ANALYSIS: Will Air Canada replace E-190s with a new aircraft deal?

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Air Canada has opted to replace its Airbus A320 fleet with the Boeing 737 Max, forging a deal with the airframer for up to 109 of the narrowbody aircraft for delivery between 2017 and 2021.

A majority of the narrowbody fleet will be replaced, but analysts say there is still a chance the carrier could sign another order for aircraft to replace some of the smallest aircraft in its fleet - the 97-seat Embraer 190.

Boeing has agreed to buy up to 20 of the 45 Embraer 190 aircraft in the fleet as part of the larger Max deal, which includes firm orders for 33 737 Max 8 and 28 Max 9 aircraft as well as 18 options and purchase rights for 30 aircraft. However, the fate of the remaining 25 aircraft still remains to be seen. The carrier has several options for replacing the lift, including purchasing an aircraft to bridge the gap between the regional operation and its narrowbody fleet.

Air Canada owns all of its 45 E-190 aircraft, Flightglobal’s Ascend Online database shows. The aircraft only average 6.4 years old, so the carrier is not trading them in because of their age.

“The reason why they replaced some of them in the [Max] deal is they had too many of the 97-seaters,” says Canaccord Genuity analyst David Tyerman.

Air Canada deploys its E-190s on a variety of routes within Canada, as well as international flights to the USA and the Caribbean.

The aircraft type flies routes like Vancouver-San Francisco, Vancouver-Los Angeles, Dallas-Toronto and Toronto-Seattle, December flight data from FlightMaps Analytics shows. The airline is also flying the regional jets on some shorter, high-traffic pairings like Toronto-Boston and Toronto-New York. It also operates the E-190 to leisure destinations like Cancun, Punta Cana, Orlando and Fort Lauderdale.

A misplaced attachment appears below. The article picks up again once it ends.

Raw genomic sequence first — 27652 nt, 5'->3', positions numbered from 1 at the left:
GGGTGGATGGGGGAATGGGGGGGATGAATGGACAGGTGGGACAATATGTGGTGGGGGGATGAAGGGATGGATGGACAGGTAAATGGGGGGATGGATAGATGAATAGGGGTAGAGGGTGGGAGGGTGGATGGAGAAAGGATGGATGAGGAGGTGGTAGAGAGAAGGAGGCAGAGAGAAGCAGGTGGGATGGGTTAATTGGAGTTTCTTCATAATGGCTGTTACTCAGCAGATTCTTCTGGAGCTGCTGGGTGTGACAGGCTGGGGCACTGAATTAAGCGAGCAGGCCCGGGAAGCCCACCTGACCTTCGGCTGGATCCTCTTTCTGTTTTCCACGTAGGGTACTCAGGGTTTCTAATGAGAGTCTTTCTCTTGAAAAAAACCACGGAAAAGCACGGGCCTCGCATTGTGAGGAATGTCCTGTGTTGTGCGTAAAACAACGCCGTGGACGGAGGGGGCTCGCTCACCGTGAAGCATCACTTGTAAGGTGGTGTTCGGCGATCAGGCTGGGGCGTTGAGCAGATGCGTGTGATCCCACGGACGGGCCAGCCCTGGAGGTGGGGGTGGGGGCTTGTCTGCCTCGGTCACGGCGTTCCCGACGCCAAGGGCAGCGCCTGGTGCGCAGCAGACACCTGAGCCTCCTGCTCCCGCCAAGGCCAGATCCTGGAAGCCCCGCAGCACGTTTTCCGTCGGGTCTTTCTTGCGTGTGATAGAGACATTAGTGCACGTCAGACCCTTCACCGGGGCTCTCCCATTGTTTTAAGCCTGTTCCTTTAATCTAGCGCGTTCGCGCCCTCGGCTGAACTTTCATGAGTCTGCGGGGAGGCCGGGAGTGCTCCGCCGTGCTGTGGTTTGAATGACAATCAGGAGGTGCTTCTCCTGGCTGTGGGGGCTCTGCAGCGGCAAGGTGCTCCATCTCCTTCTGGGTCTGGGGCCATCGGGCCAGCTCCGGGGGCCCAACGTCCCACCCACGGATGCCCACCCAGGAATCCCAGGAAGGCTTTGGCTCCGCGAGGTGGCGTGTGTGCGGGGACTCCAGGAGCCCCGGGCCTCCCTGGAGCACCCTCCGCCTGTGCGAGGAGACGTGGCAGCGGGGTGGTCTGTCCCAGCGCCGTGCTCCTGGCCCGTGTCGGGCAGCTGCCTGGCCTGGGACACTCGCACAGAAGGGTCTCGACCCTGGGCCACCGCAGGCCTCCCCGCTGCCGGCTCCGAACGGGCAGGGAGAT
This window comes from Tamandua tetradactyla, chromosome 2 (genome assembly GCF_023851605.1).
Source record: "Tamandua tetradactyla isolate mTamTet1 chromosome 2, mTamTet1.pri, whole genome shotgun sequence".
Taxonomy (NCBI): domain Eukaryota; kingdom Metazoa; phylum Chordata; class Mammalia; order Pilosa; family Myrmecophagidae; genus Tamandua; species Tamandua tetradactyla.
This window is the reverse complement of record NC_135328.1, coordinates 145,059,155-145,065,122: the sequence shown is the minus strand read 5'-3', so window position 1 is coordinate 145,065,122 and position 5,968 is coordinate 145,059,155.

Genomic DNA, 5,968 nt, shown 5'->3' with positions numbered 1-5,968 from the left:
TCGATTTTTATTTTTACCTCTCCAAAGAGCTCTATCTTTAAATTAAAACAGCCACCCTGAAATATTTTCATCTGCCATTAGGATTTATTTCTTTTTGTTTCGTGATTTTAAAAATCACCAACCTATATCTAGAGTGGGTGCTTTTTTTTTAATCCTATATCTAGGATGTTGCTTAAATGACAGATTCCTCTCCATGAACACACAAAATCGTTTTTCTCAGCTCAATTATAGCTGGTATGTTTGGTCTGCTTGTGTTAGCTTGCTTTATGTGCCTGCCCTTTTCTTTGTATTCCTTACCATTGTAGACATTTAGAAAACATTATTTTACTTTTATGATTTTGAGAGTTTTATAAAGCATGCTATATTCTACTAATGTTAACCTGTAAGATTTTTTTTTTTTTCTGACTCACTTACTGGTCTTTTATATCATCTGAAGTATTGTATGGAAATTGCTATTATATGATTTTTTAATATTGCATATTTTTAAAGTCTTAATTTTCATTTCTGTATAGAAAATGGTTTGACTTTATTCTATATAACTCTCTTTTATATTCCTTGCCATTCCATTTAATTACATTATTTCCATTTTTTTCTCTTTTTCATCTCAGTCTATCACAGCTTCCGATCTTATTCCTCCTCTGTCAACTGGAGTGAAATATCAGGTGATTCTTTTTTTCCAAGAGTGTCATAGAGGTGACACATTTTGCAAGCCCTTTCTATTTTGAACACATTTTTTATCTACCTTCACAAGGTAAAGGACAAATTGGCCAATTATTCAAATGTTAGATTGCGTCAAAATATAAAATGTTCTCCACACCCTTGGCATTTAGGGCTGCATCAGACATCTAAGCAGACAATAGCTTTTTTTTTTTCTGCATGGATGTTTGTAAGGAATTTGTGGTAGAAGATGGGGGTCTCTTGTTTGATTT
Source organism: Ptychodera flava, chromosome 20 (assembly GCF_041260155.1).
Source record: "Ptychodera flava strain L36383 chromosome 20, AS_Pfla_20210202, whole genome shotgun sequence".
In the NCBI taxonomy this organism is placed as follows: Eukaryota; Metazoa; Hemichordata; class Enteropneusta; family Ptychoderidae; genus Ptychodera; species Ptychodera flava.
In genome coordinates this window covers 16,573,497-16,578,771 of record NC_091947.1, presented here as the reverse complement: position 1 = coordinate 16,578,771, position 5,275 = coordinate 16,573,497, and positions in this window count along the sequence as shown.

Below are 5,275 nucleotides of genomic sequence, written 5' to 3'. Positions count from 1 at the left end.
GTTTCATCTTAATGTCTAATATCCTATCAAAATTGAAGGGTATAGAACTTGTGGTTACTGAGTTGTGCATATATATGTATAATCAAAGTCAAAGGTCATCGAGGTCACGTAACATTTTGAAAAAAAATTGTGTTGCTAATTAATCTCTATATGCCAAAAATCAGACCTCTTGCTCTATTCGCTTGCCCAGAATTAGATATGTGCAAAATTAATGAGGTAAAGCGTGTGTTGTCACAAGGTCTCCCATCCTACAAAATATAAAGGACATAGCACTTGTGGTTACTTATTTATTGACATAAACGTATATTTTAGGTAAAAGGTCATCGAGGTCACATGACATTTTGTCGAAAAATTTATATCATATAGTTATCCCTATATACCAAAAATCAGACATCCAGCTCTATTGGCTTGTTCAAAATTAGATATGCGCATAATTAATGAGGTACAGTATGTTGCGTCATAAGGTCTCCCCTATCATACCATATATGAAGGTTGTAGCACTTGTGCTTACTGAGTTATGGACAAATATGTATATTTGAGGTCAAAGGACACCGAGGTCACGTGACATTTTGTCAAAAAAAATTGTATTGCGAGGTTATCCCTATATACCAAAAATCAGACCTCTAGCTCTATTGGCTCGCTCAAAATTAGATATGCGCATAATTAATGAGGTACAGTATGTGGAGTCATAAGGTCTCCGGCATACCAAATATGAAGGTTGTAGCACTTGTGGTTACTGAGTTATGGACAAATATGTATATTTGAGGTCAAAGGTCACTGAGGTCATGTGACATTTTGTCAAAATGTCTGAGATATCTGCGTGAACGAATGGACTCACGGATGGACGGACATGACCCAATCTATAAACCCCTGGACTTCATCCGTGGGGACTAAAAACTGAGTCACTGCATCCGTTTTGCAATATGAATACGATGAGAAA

Air Canada's E-190 routes

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Source: FlightMaps Analytics

Air Canada has several options to weigh in the next few months for how it will replace the E-190s, including placement of another aircraft order. Upon announcing the Max deal, the carrier said it was considering replacing the remaining E-190s not set for purchase by Boeing with “a yet to be determined number of aircraft in the 100 to 150 seat range.”

The Bombardier CSeries 100 typically seats 110 people in a two-class configuration, while the larger 737 Max 7 typically holds 126 passengers in a dual-class layout. Air Canada's A320-200s in operation today carries 146 passengers in two classes.

In November, the carrier’s chief executive Calin Rovinescu has told investors that it would consider an intermediate product for aircraft between the regional jets and narrowbody aircraft like the A320 and 737.

“There are some advantages to having a single narrowbody fleet in the mainline operation, so we’re looking at that possibility, as well as some real advantages about having some intermediate product between the 75 seat and the 140 seat,” said Rovinescu during an investor conference, which was held before the Boeing order announcement.